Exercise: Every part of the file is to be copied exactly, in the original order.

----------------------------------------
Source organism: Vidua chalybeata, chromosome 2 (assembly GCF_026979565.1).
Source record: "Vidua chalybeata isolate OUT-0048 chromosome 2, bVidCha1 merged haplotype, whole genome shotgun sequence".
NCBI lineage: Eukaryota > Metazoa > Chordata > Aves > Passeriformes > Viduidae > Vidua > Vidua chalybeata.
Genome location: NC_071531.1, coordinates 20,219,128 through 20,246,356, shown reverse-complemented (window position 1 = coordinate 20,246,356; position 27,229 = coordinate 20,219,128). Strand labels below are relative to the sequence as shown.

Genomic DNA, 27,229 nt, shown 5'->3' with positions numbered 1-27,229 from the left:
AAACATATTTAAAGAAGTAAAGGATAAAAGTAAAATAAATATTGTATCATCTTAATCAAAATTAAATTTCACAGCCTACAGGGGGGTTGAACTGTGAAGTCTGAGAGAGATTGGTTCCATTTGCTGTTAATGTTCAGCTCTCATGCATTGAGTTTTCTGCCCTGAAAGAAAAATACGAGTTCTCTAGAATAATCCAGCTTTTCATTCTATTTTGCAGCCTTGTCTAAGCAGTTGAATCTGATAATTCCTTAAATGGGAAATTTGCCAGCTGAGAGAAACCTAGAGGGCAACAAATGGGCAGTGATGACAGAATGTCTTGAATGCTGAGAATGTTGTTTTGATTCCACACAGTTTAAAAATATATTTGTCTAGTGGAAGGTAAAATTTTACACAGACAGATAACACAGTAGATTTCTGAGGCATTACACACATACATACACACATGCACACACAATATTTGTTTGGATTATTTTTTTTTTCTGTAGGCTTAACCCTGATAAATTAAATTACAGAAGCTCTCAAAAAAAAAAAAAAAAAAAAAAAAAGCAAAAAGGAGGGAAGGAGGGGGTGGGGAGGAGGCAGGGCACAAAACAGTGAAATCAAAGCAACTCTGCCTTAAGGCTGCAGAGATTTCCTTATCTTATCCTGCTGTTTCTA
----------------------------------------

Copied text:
Source organism: Vidua chalybeata, chromosome 2 (assembly GCF_026979565.1).
Source record: "Vidua chalybeata isolate OUT-0048 chromosome 2, bVidCha1 merged haplotype, whole genome shotgun sequence".
NCBI lineage: Eukaryota > Metazoa > Chordata > Aves > Passeriformes > Viduidae > Vidua > Vidua chalybeata.
Genome location: NC_071531.1, coordinates 20,219,128 through 20,246,356, shown reverse-complemented (window position 1 = coordinate 20,246,356; position 27,229 = coordinate 20,219,128). Strand labels below are relative to the sequence as shown.

Genomic DNA, 27,229 nt, shown 5'->3' with positions numbered 1-27,229 from the left:
AAACATATTTAAAGAAGTAAAGGATAAAAGTAAAATAAATATTGTATCATCTTAATCAAAATTAAATTTCACAGCCTACAGGGGGGTTGAACTGTGAAGTCTGAGAGAGATTGGTTCCATTTGCTGTTAATGTTCAGCTCTCATGCATTGAGTTTTCTGCCCTGAAAGAAAAATACGAGTTCTCTAGAATAATCCAGCTTTTCATTCTATTTTGCAGCCTTGTCTAAGCAGTTGAATCTGATAATTCCTTAAATGGGAAATTTGCCAGCTGAGAGAAACCTAGAGGGCAACAAATGGGCAGTGATGACAGAATGTCTTGAATGCTGAGAATGTTGTTTTGATTCCACACAGTTTAAAAATATATTTGTCTAGTGGAAGGTAAAATTTTACACAGACAGATAACACAGTAGATTTCTGAGGCATTACACACATACATACACACATGCACACACAATATTTGTTTGGATTATTTTTTTTTTCTGTAGGCTTAACCCTGATAAATTAAATTACAGAAGCTCTCAAAAAAAAAAAAAAAAAAAAAAAAAGCAAAAAGGAGGGAAGGAGGGGGTGGGGAGGAGGCAGGGCACAAAACAGTGAAATCAAAGCAACTCTGCCTTAAGGCTGCAGAGATTTCCTTATCTTATCCTGCTGTTTCTA